Photosynthesis160-page10

Photosynthesis160-page10 - electron transport system, are...

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Photosynthesis - 10 How it works: Light energy splits water molecules (photolysis) in photosystem II producing hydrogen protons, electrons and oxygen. Light energy hitting photosystem II excites electrons in its p680 reaction center causing the chlorophyll molecule to lose electrons. They are picked up by electron carriers and passed slowly “down” the chain releasing energy as they go. Some of this energy is used to pump H + into the inner thylakoid compartment forming a H + gradient. This gradient ultimately drives the mechanism that produces ATP by chemiosmosis. (See a bit later). Light energy hitting photosystem I excites its reaction center chlorophyll electrons as well. They are picked up by other electron carriers and transferred to NADP + , which will also pick up a H + forming NADPH. The electrons released from photosystem II, once they have passed through the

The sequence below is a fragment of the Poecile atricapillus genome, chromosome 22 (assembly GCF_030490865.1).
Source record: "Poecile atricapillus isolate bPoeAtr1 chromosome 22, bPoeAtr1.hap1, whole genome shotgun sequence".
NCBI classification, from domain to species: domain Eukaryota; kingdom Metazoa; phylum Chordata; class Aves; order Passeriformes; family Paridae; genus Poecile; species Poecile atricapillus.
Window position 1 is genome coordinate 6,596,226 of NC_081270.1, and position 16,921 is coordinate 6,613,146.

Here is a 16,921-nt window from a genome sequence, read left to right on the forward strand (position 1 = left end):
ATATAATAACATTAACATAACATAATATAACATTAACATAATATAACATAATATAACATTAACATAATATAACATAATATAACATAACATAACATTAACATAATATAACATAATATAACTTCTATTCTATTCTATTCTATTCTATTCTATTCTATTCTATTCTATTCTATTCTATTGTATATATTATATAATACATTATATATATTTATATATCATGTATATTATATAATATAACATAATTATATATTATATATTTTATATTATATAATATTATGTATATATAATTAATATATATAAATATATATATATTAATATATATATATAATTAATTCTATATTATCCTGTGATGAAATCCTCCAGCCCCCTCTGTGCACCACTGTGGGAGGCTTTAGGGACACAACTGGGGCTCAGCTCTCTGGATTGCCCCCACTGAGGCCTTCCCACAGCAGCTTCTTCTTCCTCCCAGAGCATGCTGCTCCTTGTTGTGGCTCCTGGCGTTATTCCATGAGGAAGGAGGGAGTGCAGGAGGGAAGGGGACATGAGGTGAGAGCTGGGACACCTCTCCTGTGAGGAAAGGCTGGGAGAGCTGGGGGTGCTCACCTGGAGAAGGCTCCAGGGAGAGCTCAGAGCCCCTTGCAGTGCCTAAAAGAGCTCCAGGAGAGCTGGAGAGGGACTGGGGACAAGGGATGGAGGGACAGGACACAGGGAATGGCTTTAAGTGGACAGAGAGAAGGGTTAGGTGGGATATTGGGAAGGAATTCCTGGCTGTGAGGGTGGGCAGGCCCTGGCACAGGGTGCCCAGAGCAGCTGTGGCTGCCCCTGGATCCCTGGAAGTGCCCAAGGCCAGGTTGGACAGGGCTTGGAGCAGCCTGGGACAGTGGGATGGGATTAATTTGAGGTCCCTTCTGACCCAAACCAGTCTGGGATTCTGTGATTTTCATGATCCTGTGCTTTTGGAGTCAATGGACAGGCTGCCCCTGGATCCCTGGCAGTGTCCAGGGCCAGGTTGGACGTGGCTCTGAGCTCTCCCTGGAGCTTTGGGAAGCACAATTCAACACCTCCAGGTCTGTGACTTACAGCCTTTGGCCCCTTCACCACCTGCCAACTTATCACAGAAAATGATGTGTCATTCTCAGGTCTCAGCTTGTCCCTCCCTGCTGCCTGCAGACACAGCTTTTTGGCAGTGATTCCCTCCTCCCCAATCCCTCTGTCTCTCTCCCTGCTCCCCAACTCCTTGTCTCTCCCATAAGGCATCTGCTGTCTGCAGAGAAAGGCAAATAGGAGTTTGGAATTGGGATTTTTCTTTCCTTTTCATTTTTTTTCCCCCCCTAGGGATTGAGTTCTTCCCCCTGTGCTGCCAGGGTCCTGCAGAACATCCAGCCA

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Unformatted text preview: electron transport system, are used to replace the electrons lost by photosystem I that were used to form NADPH. • Water’s electrons are passed to photosystem II. The water's H + is used in the H + gradient (and can be passed to NADP + ) and its oxygen is released as oxygen gas molecules. To summarize, the low energy electrons from water are elevated in energy by passing through both photosystem II and photosystem I on the path to being trapped by NADP + where their potential energy will be used for the high energy reduction of carbon in the Calvin cycle. Along the way, ATP, needed for the endergonic Calvin cycle, is also produced. Organization of the Light Reaction Components in the Thylakoid...
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This note was uploaded on 12/29/2011 for the course BIO 151 taught by Professor Edwards during the Spring '10 term at SUNY Stony Brook.

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